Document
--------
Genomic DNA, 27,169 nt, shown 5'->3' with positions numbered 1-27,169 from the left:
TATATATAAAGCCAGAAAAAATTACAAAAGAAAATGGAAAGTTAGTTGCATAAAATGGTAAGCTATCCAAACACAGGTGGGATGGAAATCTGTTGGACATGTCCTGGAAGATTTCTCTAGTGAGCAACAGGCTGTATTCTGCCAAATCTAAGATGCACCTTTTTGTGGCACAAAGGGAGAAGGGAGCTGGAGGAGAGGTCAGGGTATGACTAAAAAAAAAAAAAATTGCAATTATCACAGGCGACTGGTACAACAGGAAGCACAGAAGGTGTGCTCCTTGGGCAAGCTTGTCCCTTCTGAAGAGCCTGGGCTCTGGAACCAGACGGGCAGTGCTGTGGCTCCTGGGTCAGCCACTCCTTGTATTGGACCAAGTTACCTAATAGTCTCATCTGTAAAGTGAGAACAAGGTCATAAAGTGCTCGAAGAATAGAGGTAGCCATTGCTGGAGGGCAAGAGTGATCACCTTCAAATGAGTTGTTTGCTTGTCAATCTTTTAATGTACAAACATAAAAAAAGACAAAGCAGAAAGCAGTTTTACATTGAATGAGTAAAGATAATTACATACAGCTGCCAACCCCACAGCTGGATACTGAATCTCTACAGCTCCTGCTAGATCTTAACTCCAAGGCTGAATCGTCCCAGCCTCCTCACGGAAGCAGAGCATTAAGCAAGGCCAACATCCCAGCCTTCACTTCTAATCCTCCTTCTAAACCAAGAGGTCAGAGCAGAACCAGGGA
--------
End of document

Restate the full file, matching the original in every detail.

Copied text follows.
Genomic DNA, 27,169 nt, shown 5'->3' with positions numbered 1-27,169 from the left:
TATATATAAAGCCAGAAAAAATTACAAAAGAAAATGGAAAGTTAGTTGCATAAAATGGTAAGCTATCCAAACACAGGTGGGATGGAAATCTGTTGGACATGTCCTGGAAGATTTCTCTAGTGAGCAACAGGCTGTATTCTGCCAAATCTAAGATGCACCTTTTTGTGGCACAAAGGGAGAAGGGAGCTGGAGGAGAGGTCAGGGTATGACTAAAAAAAAAAAAAATTGCAATTATCACAGGCGACTGGTACAACAGGAAGCACAGAAGGTGTGCTCCTTGGGCAAGCTTGTCCCTTCTGAAGAGCCTGGGCTCTGGAACCAGACGGGCAGTGCTGTGGCTCCTGGGTCAGCCACTCCTTGTATTGGACCAAGTTACCTAATAGTCTCATCTGTAAAGTGAGAACAAGGTCATAAAGTGCTCGAAGAATAGAGGTAGCCATTGCTGGAGGGCAAGAGTGATCACCTTCAAATGAGTTGTTTGCTTGTCAATCTTTTAATGTACAAACATAAAAAAAGACAAAGCAGAAAGCAGTTTTACATTGAATGAGTAAAGATAATTACATACAGCTGCCAACCCCACAGCTGGATACTGAATCTCTACAGCTCCTGCTAGATCTTAACTCCAAGGCTGAATCGTCCCAGCCTCCTCACGGAAGCAGAGCATTAAGCAAGGCCAACATCCCAGCCTTCACTTCTAATCCTCCTTCTAAACCAAGAGGTCAGAGCAGAACCAGGGA